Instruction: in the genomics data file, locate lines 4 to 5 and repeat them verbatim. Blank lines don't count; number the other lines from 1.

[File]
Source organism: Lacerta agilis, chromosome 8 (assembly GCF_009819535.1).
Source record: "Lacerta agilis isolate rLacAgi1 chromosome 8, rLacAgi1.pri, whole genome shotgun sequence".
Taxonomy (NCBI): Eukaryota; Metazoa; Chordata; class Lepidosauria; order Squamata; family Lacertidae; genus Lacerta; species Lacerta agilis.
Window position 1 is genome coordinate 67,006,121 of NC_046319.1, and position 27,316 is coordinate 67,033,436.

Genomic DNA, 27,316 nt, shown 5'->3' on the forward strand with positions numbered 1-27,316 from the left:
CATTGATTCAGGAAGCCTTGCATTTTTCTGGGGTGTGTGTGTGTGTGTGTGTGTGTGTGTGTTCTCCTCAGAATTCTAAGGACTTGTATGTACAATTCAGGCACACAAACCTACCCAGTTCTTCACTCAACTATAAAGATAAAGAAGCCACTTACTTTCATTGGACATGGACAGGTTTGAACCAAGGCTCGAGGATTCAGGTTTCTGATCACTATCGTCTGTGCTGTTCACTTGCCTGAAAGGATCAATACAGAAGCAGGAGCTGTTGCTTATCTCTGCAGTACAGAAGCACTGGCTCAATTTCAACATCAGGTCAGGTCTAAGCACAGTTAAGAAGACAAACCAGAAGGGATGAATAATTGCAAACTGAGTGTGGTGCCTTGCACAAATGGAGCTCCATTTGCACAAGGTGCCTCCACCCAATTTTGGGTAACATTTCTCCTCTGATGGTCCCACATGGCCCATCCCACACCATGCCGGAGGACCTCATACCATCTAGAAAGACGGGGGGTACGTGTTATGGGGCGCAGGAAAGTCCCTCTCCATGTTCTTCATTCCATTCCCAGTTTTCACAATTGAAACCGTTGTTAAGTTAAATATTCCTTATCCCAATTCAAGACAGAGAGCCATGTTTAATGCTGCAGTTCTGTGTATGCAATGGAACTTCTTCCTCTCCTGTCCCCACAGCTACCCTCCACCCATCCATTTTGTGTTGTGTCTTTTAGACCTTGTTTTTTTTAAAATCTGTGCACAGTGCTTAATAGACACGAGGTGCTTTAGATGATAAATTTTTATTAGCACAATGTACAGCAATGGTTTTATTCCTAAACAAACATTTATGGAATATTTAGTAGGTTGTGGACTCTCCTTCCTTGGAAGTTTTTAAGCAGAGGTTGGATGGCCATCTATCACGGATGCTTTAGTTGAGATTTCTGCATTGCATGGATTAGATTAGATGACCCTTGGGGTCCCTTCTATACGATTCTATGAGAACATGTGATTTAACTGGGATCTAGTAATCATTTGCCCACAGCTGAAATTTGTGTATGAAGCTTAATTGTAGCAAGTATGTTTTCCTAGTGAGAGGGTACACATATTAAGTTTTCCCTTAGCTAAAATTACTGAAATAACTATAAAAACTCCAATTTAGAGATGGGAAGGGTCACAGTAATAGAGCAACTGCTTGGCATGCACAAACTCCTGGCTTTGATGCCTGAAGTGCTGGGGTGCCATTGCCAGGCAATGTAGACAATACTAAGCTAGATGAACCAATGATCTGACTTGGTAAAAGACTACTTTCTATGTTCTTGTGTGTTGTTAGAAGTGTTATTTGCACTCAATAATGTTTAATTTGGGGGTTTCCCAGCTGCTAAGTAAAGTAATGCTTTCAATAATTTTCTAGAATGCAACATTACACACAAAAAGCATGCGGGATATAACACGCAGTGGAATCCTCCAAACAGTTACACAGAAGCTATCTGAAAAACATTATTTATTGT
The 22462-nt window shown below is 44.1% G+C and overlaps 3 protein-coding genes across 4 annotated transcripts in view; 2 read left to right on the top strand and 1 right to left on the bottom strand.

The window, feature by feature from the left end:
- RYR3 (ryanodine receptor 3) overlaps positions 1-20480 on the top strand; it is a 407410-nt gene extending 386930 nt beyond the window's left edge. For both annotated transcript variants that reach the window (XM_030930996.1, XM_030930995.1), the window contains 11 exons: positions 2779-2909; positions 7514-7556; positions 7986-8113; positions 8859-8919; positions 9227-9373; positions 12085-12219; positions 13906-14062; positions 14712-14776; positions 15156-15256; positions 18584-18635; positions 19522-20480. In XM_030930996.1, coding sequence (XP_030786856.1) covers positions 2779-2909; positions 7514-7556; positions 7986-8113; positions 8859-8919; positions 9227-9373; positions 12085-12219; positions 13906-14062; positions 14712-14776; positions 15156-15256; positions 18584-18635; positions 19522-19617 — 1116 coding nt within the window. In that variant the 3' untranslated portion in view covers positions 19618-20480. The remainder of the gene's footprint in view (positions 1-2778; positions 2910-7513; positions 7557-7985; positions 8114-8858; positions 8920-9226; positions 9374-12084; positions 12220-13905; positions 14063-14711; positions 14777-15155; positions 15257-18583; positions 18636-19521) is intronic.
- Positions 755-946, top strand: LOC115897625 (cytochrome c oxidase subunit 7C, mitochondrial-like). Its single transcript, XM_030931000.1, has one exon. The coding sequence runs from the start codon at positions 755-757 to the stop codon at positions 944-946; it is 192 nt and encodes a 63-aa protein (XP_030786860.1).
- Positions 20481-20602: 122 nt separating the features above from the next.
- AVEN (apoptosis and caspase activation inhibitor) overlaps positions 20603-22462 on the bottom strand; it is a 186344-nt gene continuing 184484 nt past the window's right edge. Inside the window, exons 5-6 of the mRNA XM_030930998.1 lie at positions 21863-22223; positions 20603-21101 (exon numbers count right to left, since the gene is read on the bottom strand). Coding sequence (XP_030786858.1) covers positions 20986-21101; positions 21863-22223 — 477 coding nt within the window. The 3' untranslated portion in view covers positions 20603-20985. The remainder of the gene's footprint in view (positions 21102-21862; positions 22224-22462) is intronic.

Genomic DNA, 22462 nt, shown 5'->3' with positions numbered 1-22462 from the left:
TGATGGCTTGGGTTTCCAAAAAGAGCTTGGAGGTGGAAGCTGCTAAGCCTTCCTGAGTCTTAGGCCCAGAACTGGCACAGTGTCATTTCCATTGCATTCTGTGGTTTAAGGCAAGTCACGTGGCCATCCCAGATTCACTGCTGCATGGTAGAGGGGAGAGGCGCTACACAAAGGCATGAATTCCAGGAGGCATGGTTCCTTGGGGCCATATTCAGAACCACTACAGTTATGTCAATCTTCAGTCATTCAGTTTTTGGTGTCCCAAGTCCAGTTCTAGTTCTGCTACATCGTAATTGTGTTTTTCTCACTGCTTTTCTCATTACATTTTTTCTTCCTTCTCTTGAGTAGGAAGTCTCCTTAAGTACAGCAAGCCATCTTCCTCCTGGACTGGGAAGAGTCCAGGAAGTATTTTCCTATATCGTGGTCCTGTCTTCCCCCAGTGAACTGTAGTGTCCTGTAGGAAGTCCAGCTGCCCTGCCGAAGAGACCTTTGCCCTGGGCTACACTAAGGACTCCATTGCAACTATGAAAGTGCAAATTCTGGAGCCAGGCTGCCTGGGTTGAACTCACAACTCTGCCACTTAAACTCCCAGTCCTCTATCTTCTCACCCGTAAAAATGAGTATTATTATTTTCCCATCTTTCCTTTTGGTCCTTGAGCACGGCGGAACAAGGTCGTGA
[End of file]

Window position 1 is genome coordinate 67,006,121 of NC_046319.1, and position 27,316 is coordinate 67,033,436.

Genomic DNA, 27,316 nt, shown 5'->3' on the forward strand with positions numbered 1-27,316 from the left: